Cannot decide whether to choose Cuba Vs Dominican Republic?
Daydreaming about booking a last-minute sunny getaway? Cuba and the Dominican Republic are two showstopping summer holiday destinations offering sun, sea and sand in spades, but there are quite a few differences between the two. Take a read of our handy guide to help you decide on whether Cuba or the Dominican Republic are the best holiday destination for you.
Cuba Vs Dominican Republic: How to Choose Between the Two
Overview – is Cuba Or Dominican Republic better?
Cuba sits in the north Caribbean, east of Mexico and south of Florida. Shut off to the modern world for almost half a century, Cuba skipped the worst of those 1970s package holiday developments that started springing up across the rest of the Caribbean. That said, it is changing – fast. While plenty of sun-seekers head straight to the country’s beach resorts in the north, beyond the rum cocktails and white sand beach resorts there are enchanting colonial towns, Jurassic-like national parks and folklore-rich mountain villages to explore.
Dominica is the second-largest island in the Caribbean, after Cuba. There’s a lot more to this island nation than powder-white beaches, swaying palm trees and turquoise waters, though these all undeniably add to its allure. Situated on the eastern half of the island Hispaniola, the Dominican Republic is the most geographically diverse island in the Caribbean. It boasts tropical rainforests, mangroves, waterfalls, savannahs, and just about everything in between. It’s no wonder that the Dominican Republic is the Caribbean’s most-visited island.
Things to do
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Havanna is where most people begin when they come to Cuba. Old Havana, Habana Vieja, is packed with personality – think colourful, crumbling buildings, impromptu music performances and multi-sensory market stall experiences. It’s impossible to resist the city’s infectious rhythm. No wonder so many artists and writers have fallen hard for the city.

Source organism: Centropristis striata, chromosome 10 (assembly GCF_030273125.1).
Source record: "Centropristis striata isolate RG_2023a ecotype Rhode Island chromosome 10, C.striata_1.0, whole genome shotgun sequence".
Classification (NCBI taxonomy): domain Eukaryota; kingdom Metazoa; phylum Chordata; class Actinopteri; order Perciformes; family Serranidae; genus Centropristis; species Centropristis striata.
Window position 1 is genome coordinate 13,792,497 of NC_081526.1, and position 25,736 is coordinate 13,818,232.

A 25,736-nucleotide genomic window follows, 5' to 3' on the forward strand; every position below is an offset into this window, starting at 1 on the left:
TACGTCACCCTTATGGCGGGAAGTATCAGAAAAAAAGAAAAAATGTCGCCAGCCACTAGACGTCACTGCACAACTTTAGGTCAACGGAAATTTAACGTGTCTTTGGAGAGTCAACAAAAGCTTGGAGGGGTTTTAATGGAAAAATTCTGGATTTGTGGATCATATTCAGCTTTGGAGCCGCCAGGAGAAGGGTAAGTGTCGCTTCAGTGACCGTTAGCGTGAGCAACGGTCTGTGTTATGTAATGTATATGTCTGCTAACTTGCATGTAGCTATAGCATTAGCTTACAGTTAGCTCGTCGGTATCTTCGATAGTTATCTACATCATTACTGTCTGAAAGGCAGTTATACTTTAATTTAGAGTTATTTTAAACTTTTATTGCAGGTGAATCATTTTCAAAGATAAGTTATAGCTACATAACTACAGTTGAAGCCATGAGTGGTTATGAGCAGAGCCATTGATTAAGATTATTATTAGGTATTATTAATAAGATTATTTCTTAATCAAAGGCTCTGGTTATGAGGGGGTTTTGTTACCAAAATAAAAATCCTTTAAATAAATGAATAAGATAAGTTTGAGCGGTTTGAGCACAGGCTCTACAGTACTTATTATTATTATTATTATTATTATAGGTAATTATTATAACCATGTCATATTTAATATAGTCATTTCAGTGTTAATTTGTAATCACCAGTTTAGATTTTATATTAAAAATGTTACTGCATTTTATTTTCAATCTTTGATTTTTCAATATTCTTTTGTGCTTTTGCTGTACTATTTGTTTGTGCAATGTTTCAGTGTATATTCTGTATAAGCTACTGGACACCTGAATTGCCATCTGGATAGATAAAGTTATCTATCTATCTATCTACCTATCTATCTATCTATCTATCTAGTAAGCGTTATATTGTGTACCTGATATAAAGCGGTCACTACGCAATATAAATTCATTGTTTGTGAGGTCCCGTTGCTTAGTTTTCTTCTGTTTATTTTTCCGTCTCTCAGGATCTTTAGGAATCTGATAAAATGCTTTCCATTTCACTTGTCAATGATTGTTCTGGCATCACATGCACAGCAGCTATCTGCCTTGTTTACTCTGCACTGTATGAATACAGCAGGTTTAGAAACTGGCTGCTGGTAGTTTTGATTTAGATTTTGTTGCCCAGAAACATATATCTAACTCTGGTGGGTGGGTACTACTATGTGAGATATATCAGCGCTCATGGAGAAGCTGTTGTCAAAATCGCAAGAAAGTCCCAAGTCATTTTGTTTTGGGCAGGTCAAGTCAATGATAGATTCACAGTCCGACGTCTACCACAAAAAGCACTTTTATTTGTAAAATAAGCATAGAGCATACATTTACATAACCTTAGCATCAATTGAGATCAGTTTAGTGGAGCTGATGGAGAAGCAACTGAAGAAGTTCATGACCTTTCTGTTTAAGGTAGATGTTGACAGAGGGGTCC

There are dozens more colourful colonial towns to explore too. Cienfuegos, known as the ‘Pearl of the South’, is brimming with 1920s palaces and art deco architecture, while pastel-coloured Trinidad is an ideal base for exploring the Sierra del Escambray.
This is wildlife-rich terrain too. The Viñales Valley is popular for birdwatchers, mountain climbers and cyclists, as is the Parque Nacional Ciénaga de Zapata, a vast swathe of swamp and mangroves brimming with flora and fauna, flamingos and Cuban crocodiles. Then there’s the Sierra Maestra, the highest and longest mountain range in the country. It’s where Fidel Castrol and his rebels waged guerilla warfare against the Batista government in the 1950s.
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The Dominican Republic has become a popular fly-and-flop destination, but there’s plenty to see and do beyond sandy beaches. The island’s resort capital, Punta Cana, is teeming with casinos, clubs and a thrumming party scene. Santo Domingo, the colourful capital of the island, is best for culture buffs. The Zona Colonial isn’t quite as spectacular as Havanna’s, but it is home to jaw-dropping architecture, such as the Catedral Primada de América (the oldest church in the western hemisphere), a monastery, university and a European fortress. It’s teeming with galleries and museums too.
Outdoorsy types usually hotfoot to the Duarte Peak (formerly Mount Loma Tina or Trujillo Peak), which soars 3,175m (10,417ft) above sea level. Set in the Cordillera Central range, it’s the highest point in the Caribbean. As well as hiking, there’s horse riding, mountain bike riding and the only white rafting in the Caribbean. Adrenalin-seekers should tag on a trip to Cabarete too.
Food and Drink